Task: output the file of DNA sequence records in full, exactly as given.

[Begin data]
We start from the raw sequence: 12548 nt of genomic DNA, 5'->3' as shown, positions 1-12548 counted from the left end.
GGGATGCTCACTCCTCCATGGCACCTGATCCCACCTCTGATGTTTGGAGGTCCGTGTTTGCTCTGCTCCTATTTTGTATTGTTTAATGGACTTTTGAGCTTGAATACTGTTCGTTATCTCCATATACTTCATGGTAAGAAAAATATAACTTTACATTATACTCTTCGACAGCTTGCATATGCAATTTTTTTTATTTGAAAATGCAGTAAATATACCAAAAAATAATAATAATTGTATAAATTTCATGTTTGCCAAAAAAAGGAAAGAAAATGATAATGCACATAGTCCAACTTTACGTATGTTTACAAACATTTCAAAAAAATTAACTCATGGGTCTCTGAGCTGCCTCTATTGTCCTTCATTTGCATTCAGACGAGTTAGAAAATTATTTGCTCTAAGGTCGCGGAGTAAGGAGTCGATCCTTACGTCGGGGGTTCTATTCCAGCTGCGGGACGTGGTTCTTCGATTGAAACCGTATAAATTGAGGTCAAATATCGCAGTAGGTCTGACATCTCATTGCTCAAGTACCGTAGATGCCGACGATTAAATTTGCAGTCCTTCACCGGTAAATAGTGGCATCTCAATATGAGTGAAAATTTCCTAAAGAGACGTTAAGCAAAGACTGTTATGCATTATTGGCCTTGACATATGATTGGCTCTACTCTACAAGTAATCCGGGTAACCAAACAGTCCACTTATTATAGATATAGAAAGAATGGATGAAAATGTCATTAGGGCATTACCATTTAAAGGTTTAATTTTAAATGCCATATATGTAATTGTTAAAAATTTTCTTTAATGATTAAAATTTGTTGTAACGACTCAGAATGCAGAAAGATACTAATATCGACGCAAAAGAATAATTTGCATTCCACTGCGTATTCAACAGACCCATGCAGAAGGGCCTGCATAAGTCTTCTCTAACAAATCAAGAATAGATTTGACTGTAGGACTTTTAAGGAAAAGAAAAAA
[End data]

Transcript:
We start from the raw sequence: 12548 nt of genomic DNA, 5'->3' as shown, positions 1-12548 counted from the left end.
GGGATGCTCACTCCTCCATGGCACCTGATCCCACCTCTGATGTTTGGAGGTCCGTGTTTGCTCTGCTCCTATTTTGTATTGTTTAATGGACTTTTGAGCTTGAATACTGTTCGTTATCTCCATATACTTCATGGTAAGAAAAATATAACTTTACATTATACTCTTCGACAGCTTGCATATGCAATTTTTTTTATTTGAAAATGCAGTAAATATACCAAAAAATAATAATAATTGTATAAATTTCATGTTTGCCAAAAAAAGGAAAGAAAATGATAATGCACATAGTCCAACTTTACGTATGTTTACAAACATTTCAAAAAAATTAACTCATGGGTCTCTGAGCTGCCTCTATTGTCCTTCATTTGCATTCAGACGAGTTAGAAAATTATTTGCTCTAAGGTCGCGGAGTAAGGAGTCGATCCTTACGTCGGGGGTTCTATTCCAGCTGCGGGACGTGGTTCTTCGATTGAAACCGTATAAATTGAGGTCAAATATCGCAGTAGGTCTGACATCTCATTGCTCAAGTACCGTAGATGCCGACGATTAAATTTGCAGTCCTTCACCGGTAAATAGTGGCATCTCAATATGAGTGAAAATTTCCTAAAGAGACGTTAAGCAAAGACTGTTATGCATTATTGGCCTTGACATATGATTGGCTCTACTCTACAAGTAATCCGGGTAACCAAACAGTCCACTTATTATAGATATAGAAAGAATGGATGAAAATGTCATTAGGGCATTACCATTTAAAGGTTTAATTTTAAATGCCATATATGTAATTGTTAAAAATTTTCTTTAATGATTAAAATTTGTTGTAACGACTCAGAATGCAGAAAGATACTAATATCGACGCAAAAGAATAATTTGCATTCCACTGCGTATTCAACAGACCCATGCAGAAGGGCCTGCATAAGTCTTCTCTAACAAATCAAGAATAGATTTGACTGTAGGACTTTTAAGGAAAAGAAAAAA